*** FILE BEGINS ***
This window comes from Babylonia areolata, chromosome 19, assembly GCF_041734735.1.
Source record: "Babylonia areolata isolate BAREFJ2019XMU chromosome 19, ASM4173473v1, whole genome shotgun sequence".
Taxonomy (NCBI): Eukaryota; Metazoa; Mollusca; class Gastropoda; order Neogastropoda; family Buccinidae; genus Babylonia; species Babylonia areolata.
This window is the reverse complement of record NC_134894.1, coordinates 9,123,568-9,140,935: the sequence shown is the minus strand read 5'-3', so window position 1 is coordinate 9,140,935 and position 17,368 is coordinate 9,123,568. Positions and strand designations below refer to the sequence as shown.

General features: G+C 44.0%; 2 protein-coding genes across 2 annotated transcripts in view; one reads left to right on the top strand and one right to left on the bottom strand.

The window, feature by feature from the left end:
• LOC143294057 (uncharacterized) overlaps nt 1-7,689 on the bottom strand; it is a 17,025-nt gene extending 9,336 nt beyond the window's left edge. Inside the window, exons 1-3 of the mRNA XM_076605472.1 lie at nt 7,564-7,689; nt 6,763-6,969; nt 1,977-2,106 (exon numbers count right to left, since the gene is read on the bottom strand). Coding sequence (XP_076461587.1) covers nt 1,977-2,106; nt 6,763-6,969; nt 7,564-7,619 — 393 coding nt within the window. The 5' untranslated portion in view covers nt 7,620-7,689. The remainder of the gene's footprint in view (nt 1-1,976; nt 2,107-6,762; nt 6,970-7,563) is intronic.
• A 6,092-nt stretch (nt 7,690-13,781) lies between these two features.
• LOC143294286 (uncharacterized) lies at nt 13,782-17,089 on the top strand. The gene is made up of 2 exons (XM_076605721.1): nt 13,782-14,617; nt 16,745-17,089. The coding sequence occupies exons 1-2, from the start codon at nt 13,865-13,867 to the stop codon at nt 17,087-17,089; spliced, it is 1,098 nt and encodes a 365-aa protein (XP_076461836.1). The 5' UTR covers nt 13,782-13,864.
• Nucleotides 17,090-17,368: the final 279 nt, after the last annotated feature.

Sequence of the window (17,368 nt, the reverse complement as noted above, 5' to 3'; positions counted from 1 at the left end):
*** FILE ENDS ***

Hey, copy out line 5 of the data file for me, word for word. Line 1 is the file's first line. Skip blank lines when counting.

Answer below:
General features: G+C 44.0%; 2 protein-coding genes across 2 annotated transcripts in view; one reads left to right on the top strand and one right to left on the bottom strand.